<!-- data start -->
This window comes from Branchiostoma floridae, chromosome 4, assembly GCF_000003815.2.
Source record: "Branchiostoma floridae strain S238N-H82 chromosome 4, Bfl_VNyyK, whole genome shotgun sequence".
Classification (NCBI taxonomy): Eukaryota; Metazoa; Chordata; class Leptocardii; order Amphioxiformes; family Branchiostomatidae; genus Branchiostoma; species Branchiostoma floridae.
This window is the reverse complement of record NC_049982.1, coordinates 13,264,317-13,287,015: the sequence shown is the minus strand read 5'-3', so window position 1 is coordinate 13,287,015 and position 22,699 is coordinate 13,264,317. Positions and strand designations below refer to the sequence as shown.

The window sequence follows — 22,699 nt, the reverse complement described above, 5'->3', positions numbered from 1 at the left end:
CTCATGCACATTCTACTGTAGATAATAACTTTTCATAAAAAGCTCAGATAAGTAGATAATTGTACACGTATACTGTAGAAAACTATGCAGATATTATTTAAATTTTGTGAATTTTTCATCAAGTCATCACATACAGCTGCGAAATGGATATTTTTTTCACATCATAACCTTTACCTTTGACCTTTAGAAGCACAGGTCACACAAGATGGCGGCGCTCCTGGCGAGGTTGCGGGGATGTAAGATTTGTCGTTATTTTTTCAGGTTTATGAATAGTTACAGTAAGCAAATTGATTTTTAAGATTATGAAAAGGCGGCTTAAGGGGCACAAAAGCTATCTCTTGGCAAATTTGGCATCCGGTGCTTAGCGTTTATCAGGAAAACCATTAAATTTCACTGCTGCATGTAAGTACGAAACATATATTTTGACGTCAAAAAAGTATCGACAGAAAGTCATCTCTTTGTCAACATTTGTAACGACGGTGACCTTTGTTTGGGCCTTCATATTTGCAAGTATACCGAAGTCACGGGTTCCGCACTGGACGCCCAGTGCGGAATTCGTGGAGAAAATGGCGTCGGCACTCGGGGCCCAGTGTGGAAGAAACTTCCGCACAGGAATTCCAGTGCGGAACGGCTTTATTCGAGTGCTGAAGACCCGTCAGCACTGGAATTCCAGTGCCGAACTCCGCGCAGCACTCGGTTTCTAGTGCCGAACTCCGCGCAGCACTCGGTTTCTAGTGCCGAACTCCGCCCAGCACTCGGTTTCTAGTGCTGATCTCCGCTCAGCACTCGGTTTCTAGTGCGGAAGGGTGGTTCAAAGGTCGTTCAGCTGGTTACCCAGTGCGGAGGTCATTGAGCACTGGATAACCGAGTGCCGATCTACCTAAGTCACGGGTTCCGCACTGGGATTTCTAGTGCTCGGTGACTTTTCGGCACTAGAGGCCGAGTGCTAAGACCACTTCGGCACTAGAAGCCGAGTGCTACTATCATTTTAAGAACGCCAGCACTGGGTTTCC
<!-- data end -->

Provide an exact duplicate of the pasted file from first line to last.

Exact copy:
This window comes from Branchiostoma floridae, chromosome 4, assembly GCF_000003815.2.
Source record: "Branchiostoma floridae strain S238N-H82 chromosome 4, Bfl_VNyyK, whole genome shotgun sequence".
Classification (NCBI taxonomy): Eukaryota; Metazoa; Chordata; class Leptocardii; order Amphioxiformes; family Branchiostomatidae; genus Branchiostoma; species Branchiostoma floridae.
This window is the reverse complement of record NC_049982.1, coordinates 13,264,317-13,287,015: the sequence shown is the minus strand read 5'-3', so window position 1 is coordinate 13,287,015 and position 22,699 is coordinate 13,264,317. Positions and strand designations below refer to the sequence as shown.

The window sequence follows — 22,699 nt, the reverse complement described above, 5'->3', positions numbered from 1 at the left end:
CTCATGCACATTCTACTGTAGATAATAACTTTTCATAAAAAGCTCAGATAAGTAGATAATTGTACACGTATACTGTAGAAAACTATGCAGATATTATTTAAATTTTGTGAATTTTTCATCAAGTCATCACATACAGCTGCGAAATGGATATTTTTTTCACATCATAACCTTTACCTTTGACCTTTAGAAGCACAGGTCACACAAGATGGCGGCGCTCCTGGCGAGGTTGCGGGGATGTAAGATTTGTCGTTATTTTTTCAGGTTTATGAATAGTTACAGTAAGCAAATTGATTTTTAAGATTATGAAAAGGCGGCTTAAGGGGCACAAAAGCTATCTCTTGGCAAATTTGGCATCCGGTGCTTAGCGTTTATCAGGAAAACCATTAAATTTCACTGCTGCATGTAAGTACGAAACATATATTTTGACGTCAAAAAAGTATCGACAGAAAGTCATCTCTTTGTCAACATTTGTAACGACGGTGACCTTTGTTTGGGCCTTCATATTTGCAAGTATACCGAAGTCACGGGTTCCGCACTGGACGCCCAGTGCGGAATTCGTGGAGAAAATGGCGTCGGCACTCGGGGCCCAGTGTGGAAGAAACTTCCGCACAGGAATTCCAGTGCGGAACGGCTTTATTCGAGTGCTGAAGACCCGTCAGCACTGGAATTCCAGTGCCGAACTCCGCGCAGCACTCGGTTTCTAGTGCCGAACTCCGCGCAGCACTCGGTTTCTAGTGCCGAACTCCGCCCAGCACTCGGTTTCTAGTGCTGATCTCCGCTCAGCACTCGGTTTCTAGTGCGGAAGGGTGGTTCAAAGGTCGTTCAGCTGGTTACCCAGTGCGGAGGTCATTGAGCACTGGATAACCGAGTGCCGATCTACCTAAGTCACGGGTTCCGCACTGGGATTTCTAGTGCTCGGTGACTTTTCGGCACTAGAGGCCGAGTGCTAAGACCACTTCGGCACTAGAAGCCGAGTGCTACTATCATTTTAAGAACGCCAGCACTGGGTTTCC